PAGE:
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Focco Vijselaar

1 February 2002
WORKING PAPER SERIES - No. 122
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Abstract
This paper provides an overview of the currently available evidence on the importance of information and communication technologies (ICT) for developments in productivity growth in the euro area. On the basis of the available data, there is evidence of an increased contribution of ICT to economic growth both in terms of production and investment in the second half of the 1990s. However, there is little, if any, evidence of significant positive spillover effects from the use of ICT to overall productivity growth. This implies that there is no reason to believe that potential output growth in the euro area has increased significantly in recent years on account of new technologies
JEL Code
E22 : Macroeconomics and Monetary Economics→Consumption, Saving, Production, Investment, Labor Markets, and Informal Economy→Capital, Investment, Capacity
L63 : Industrial Organization→Industry Studies: Manufacturing→Microelectronics, Computers, Communications Equipment
L86 : Industrial Organization→Industry Studies: Services→Information and Internet Services, Computer Software
O3 : Economic Development, Technological Change, and Growth→Technological Change, Research and Development, Intellectual Property Rights
O47 : Economic Development, Technological Change, and Growth→Economic Growth and Aggregate Productivity→Measurement of Economic Growth, Aggregate Productivity, Cross-Country Output Convergence
1 April 2003
WORKING PAPER SERIES - No. 225
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Abstract
This paper analyses the impact of productivity developments in the United States and the euro area on the euro-dollar exchange rate. The paper presents a new measure of relative average labour productivity (ALP), which does not suffer from the biases implicit in readily available relative ALP data. Importantly, the patterns of these series differ widely. Employing the Johansen cointegration framework, four Behavioural Equilibrium Exchange Rate models are estimated using four different productivity proxies. Our results indicate that the extent to which productivity can explain the euro depreciation varies with the productivity proxy used: readily available measures explain most, our new, preferred measure least. If foreign exchange traders used the former to assess productivity developments, this might thus have contributed to the weakness of the euro in 2000/2001. In all models, however, productivity can explain only a fraction of the actual euro depreciation experienced in 1999/2000.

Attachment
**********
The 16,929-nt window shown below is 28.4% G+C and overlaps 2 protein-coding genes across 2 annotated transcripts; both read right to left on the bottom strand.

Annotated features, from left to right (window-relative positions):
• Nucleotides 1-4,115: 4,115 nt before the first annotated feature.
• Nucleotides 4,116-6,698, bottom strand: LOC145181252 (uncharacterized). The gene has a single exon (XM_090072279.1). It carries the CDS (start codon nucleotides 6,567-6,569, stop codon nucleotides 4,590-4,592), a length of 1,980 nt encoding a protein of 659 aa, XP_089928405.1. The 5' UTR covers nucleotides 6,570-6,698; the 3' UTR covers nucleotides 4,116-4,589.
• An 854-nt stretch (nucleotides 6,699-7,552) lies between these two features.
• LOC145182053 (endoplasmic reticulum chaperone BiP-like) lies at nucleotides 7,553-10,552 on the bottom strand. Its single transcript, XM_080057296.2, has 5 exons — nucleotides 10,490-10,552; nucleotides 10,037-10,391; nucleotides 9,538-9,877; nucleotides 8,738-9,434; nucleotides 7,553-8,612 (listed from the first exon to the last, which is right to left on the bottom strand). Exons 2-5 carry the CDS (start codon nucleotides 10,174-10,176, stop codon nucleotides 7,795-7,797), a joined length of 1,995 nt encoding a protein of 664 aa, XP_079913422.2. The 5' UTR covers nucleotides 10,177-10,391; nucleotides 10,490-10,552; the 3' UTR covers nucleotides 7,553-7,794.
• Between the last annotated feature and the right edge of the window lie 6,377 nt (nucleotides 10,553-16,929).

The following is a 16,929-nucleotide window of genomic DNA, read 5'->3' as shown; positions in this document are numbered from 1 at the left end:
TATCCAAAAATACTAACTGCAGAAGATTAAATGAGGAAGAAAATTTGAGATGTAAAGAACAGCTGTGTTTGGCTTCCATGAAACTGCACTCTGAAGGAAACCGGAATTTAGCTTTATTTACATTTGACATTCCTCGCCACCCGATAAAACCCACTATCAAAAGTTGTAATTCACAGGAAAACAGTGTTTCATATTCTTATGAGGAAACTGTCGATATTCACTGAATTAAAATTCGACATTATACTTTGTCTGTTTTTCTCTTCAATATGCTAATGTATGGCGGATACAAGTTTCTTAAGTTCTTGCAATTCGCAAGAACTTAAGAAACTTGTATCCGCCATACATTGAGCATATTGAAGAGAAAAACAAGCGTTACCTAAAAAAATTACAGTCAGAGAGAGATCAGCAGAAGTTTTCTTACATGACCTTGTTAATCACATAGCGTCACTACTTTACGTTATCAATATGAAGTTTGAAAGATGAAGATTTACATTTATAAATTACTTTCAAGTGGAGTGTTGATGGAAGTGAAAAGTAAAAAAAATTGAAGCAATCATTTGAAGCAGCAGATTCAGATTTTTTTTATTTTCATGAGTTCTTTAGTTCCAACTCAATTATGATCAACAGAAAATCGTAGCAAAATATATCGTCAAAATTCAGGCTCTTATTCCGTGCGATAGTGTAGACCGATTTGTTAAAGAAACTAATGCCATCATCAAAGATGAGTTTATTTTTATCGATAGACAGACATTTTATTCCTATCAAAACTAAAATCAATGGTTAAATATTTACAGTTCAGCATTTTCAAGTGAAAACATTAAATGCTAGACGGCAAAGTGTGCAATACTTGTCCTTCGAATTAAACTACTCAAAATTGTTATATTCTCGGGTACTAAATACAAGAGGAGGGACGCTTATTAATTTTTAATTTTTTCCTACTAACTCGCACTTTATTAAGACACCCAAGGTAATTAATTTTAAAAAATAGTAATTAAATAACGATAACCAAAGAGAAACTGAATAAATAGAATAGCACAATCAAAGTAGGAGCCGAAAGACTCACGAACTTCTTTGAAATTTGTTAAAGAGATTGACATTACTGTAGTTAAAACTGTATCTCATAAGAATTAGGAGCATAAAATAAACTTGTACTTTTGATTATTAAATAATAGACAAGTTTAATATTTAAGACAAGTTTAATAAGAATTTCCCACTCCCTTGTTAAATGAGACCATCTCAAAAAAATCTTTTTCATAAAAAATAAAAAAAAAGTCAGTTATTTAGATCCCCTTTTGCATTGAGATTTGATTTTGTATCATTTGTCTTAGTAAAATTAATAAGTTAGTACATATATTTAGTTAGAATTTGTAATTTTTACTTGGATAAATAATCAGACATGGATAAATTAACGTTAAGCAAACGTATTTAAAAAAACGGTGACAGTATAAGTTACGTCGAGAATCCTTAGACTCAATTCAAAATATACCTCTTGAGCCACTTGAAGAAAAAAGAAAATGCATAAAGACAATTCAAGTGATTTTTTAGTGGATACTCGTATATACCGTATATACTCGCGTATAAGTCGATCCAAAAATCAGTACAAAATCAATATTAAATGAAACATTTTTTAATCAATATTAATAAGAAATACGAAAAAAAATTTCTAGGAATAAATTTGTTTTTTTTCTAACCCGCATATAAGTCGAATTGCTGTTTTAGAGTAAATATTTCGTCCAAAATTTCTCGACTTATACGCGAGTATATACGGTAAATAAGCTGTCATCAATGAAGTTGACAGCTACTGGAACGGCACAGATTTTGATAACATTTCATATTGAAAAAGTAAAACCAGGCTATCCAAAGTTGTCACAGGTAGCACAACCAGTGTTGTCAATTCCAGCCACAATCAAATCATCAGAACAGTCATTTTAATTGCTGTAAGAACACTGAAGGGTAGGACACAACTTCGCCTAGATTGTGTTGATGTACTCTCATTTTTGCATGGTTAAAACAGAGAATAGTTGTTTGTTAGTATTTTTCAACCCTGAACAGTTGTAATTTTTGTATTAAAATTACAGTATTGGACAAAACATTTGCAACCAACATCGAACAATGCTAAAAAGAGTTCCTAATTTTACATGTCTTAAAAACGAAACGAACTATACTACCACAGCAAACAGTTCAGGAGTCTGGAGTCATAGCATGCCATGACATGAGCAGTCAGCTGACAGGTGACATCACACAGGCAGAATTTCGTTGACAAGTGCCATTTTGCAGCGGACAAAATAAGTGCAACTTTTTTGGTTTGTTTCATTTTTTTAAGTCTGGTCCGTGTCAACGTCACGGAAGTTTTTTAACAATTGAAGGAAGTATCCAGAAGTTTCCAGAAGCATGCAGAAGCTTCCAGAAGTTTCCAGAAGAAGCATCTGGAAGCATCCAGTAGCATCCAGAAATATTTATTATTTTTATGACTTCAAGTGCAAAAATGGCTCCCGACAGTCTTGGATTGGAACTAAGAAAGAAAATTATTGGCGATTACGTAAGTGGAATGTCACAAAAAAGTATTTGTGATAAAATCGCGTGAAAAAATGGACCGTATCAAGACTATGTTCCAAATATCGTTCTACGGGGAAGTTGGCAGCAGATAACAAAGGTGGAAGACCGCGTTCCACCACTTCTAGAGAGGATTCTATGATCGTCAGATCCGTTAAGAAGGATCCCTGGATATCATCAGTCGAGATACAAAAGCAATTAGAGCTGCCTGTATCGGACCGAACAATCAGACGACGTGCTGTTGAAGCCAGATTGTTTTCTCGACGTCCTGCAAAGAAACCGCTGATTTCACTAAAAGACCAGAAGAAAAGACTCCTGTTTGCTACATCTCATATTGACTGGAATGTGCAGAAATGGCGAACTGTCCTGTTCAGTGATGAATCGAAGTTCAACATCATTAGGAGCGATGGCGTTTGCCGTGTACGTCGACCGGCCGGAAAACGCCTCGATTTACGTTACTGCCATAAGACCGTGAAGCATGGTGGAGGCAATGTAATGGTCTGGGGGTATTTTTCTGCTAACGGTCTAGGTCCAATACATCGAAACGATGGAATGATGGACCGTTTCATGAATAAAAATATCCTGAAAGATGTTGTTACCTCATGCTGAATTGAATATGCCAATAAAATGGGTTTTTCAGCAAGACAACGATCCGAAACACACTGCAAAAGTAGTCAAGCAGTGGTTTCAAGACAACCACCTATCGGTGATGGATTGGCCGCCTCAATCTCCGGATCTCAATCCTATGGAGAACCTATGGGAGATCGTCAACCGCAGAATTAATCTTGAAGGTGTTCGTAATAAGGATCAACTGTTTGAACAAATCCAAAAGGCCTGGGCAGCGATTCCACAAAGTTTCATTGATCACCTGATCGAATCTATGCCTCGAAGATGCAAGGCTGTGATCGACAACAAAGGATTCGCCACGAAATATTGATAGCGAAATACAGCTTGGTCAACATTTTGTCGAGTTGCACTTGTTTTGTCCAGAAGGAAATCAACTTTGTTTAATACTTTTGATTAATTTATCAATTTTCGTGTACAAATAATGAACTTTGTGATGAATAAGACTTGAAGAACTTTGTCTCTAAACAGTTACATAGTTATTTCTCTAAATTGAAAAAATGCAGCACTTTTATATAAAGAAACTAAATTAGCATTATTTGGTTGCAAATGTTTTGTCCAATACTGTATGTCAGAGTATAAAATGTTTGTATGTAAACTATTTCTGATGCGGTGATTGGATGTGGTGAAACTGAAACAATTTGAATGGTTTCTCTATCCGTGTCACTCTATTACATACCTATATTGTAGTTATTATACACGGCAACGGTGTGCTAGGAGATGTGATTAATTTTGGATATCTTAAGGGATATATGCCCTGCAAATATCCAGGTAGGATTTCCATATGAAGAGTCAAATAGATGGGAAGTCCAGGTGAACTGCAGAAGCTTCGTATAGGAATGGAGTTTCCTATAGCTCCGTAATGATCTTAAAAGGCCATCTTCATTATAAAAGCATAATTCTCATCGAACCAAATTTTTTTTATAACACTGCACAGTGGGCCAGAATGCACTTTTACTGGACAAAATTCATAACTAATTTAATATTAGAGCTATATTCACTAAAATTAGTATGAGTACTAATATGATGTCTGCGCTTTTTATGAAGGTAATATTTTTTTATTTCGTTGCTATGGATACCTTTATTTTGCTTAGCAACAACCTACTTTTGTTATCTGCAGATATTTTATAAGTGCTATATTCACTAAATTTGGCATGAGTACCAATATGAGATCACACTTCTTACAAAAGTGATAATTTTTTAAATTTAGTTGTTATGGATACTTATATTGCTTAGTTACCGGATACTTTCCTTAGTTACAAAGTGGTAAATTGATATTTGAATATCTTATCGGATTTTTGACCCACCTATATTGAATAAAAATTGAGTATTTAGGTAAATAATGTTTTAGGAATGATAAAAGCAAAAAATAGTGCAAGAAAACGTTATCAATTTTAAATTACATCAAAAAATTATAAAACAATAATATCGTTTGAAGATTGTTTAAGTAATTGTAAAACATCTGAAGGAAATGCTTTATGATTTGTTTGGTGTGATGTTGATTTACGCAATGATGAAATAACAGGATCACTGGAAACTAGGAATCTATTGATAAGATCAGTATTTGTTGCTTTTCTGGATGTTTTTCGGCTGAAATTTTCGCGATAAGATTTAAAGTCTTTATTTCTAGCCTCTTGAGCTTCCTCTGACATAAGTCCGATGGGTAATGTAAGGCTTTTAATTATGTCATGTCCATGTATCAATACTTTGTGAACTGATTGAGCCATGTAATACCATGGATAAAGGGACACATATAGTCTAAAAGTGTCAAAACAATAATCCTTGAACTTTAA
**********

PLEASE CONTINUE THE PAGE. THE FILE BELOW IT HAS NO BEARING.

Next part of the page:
JEL Code
F31 : International Economics→International Finance→Foreign Exchange
C32 : Mathematical and Quantitative Methods→Multiple or Simultaneous Equation Models, Multiple Variables→Time-Series Models, Dynamic Quantile Regressions, Dynamic Treatment Effect Models, Diffusion Processes
O47 : Economic Development, Technological Change, and Growth→Economic Growth and Aggregate Productivity→Measurement of Economic Growth, Aggregate Productivity, Cross-Country Output Convergence
22 June 2004
WORKING PAPER SERIES - No. 368
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Abstract
Capital quality improvement is a general phenomenon. Therefore quality correction is needed in price indexes. There is substantial evidence of biases in the official price indexes of capital equipment. We apply to euro area statistics estimates of these biases based on US data thus deriving quality-adjusted price indexes. Adjusted for quality, productive capital stocks of equipment and software grow on average 3 percentage points faster annually - a doubling of their growth rates. Quality-adjusted output grows 0.46 percentage points faster annually - a 20 percent increase. In terms of growth accounting, quality adjustment subtracts 11 percentage points from the share of TFP in aggregate growth and adds them to the share of equipment stock. For the 1990s only the difference is even higher: 14 percentage points. When all is told, embodied technological change accounts for 46 percent of (quality-adjusted) output growth in the euro area over the period 1982 to 2000.
JEL Code
O3 : Economic Development, Technological Change, and Growth→Technological Change, Research and Development, Intellectual Property Rights
O47 : Economic Development, Technological Change, and Growth→Economic Growth and Aggregate Productivity→Measurement of Economic Growth, Aggregate Productivity, Cross-Country Output Convergence
D24 : Microeconomics→Production and Organizations→Production, Cost, Capital, Capital, Total Factor, and Multifactor Productivity, Capacity
E22 : Macroeconomics and Monetary Economics→Consumption, Saving, Production, Investment, Labor Markets, and Informal Economy→Capital, Investment, Capacity